I can’t comprehend how Arlene thinks that by forcing her personal ideas on those men she was being a better Christian. WWJD? Not what she did.

Maybe she sees this as a sort of outreach: “You are so wrong that I can’t help you. My beliefs are so much finer and righter than yours that you need to go away.”


#125

Are the Federal payments in the US paid to the school directly or to the student?


(Steve Mga) #126

G-
I am acquainted with quite a number of Muslim men here. Some have
nicely trimmed beards, and others are clean shaven.
Look like the white population except some have that “suntan” skin.
St Francis Episcopal interacts with their religious community some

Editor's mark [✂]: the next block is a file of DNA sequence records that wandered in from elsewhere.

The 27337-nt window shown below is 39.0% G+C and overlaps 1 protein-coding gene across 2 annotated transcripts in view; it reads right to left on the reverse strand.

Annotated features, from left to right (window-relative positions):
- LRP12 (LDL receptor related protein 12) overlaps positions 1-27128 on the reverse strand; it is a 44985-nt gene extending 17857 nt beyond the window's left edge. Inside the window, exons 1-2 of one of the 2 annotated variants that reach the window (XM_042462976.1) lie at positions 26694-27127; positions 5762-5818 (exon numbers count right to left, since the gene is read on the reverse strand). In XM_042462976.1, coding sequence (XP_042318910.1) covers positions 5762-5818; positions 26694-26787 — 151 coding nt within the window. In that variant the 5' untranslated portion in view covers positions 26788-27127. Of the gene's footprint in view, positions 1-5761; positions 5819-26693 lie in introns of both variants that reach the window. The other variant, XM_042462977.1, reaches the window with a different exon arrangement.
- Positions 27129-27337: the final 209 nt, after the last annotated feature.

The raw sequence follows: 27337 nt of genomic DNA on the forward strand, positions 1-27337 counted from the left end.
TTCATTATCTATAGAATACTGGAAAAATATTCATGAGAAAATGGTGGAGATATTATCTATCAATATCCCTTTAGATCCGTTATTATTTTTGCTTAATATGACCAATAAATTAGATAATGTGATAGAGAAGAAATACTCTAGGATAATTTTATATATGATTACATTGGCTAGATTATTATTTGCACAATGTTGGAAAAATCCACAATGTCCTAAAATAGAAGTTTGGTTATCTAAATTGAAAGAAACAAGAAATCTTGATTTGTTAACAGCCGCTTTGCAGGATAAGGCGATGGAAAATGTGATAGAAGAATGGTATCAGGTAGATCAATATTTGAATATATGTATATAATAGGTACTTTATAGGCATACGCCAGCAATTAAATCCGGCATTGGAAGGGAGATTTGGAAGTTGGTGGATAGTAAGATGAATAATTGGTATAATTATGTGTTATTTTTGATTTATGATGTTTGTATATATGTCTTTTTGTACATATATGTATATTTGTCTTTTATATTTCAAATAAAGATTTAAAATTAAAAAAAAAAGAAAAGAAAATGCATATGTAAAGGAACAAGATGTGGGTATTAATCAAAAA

during the year. Nice people.
During Lenten Season, St. Francis and St.Peter Clavier Catholic church on
Tuesday evenings join together for a potluck supper and devotional related
to Lent.
Back in 2005 I attended Sunday PM Celtic services for entertainment only.
And have been having an enjoyable time ever since. All of my Volunteer
opportunities have come through St. Francis members. I have been blessed.


(David) #127

It looks to me like they forced their personal ideas on Arlene and used the power of the state to do it.

Jesus wouldn’t have done that.

@timteichman


(2nd Opinion) #128

In the case of PELL grants (a type of federal grant), the money is paid out to the student through the college/university not directly from the U.S. Department of Education.


(Tim Teichman) #129

No, they just wanted some flowers and were rightfully put out when she refused. Asking for flowers from a florist doesn’t force anything on them. Except an order for flowers.